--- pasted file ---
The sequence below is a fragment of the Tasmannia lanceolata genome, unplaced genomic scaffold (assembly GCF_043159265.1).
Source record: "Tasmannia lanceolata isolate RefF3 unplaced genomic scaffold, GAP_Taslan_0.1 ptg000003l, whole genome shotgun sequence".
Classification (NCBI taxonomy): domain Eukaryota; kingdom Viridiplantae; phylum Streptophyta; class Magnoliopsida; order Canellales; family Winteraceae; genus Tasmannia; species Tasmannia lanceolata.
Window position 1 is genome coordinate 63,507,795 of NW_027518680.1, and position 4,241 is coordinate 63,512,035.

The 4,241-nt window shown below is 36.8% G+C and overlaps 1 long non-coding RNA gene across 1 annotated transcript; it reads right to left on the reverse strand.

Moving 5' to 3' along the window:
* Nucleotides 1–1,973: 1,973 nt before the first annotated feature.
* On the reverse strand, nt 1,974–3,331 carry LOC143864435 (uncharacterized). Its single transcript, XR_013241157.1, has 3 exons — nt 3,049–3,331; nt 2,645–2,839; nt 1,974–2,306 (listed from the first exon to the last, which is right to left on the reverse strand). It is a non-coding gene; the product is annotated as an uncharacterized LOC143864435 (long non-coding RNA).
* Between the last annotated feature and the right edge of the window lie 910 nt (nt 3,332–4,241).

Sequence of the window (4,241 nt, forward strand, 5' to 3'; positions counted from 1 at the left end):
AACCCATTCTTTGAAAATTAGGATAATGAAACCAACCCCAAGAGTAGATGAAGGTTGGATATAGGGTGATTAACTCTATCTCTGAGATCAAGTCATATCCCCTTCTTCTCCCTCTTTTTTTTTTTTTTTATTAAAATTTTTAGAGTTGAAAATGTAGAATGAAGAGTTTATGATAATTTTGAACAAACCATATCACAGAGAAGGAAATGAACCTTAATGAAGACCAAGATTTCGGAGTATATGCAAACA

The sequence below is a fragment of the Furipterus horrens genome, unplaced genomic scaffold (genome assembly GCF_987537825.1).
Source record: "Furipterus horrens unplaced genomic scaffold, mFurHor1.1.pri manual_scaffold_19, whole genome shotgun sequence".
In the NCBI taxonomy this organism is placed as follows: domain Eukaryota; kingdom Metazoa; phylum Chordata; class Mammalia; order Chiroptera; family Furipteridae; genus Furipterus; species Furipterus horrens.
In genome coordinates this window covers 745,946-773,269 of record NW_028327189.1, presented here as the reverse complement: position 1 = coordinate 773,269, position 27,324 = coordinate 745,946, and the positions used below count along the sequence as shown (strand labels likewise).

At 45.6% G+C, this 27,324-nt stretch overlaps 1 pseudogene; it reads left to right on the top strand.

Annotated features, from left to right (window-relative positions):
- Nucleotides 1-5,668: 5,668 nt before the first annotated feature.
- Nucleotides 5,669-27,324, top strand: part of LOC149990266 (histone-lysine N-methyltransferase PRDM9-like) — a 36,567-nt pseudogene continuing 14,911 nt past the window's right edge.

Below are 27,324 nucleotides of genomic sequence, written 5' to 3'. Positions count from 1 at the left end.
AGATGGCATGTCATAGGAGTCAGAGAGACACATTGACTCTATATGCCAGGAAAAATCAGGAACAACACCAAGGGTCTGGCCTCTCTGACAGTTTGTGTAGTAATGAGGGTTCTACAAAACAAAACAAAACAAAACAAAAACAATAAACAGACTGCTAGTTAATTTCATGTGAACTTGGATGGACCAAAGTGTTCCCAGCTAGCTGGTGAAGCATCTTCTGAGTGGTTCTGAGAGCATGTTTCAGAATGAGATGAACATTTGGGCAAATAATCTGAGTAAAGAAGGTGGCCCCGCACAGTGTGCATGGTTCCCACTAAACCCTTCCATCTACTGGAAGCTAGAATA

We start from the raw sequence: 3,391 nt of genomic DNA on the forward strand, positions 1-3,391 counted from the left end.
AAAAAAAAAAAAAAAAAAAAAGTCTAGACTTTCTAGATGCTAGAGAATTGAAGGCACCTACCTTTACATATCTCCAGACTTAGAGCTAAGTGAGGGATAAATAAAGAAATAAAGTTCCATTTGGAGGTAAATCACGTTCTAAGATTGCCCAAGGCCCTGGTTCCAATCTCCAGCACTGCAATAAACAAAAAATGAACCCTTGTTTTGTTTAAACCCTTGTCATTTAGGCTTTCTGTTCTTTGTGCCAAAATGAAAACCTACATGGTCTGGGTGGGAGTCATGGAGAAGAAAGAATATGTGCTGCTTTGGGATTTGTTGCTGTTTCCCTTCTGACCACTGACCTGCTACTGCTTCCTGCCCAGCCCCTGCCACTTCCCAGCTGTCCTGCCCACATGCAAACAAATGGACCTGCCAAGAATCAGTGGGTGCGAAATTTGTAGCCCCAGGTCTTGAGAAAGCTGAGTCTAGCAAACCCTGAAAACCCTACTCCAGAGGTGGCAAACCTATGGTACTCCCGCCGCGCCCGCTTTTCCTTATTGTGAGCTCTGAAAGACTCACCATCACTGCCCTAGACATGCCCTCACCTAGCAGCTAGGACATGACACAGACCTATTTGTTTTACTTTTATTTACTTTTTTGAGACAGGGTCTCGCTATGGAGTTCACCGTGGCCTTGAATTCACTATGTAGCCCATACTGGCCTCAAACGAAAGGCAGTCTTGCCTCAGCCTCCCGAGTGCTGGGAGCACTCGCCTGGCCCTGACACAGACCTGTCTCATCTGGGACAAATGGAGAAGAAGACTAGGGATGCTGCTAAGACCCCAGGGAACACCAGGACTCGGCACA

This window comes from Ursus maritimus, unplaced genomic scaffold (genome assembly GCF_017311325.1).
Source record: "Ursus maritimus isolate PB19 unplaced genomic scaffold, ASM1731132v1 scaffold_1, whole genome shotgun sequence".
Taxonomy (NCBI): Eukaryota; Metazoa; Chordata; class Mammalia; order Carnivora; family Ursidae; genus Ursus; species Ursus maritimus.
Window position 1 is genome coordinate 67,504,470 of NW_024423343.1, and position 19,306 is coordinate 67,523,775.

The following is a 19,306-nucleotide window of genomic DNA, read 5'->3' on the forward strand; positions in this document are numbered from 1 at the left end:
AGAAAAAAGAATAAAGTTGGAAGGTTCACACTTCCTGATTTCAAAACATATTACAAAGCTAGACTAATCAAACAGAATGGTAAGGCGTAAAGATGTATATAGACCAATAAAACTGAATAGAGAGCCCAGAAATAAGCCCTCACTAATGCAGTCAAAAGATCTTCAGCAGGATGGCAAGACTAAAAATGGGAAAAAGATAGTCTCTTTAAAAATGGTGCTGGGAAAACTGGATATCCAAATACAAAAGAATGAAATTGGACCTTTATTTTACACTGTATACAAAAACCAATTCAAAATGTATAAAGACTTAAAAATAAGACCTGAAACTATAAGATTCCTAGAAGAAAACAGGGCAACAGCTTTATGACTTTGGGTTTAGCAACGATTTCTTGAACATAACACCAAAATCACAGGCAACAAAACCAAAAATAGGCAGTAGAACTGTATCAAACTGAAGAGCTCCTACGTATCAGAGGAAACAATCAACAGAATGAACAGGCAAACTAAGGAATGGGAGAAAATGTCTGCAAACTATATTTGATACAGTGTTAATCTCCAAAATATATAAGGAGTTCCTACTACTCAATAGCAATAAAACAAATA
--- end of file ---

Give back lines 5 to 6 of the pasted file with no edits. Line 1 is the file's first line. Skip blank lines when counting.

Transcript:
The 4,241-nt window shown below is 36.8% G+C and overlaps 1 long non-coding RNA gene across 1 annotated transcript; it reads right to left on the reverse strand.

Moving 5' to 3' along the window: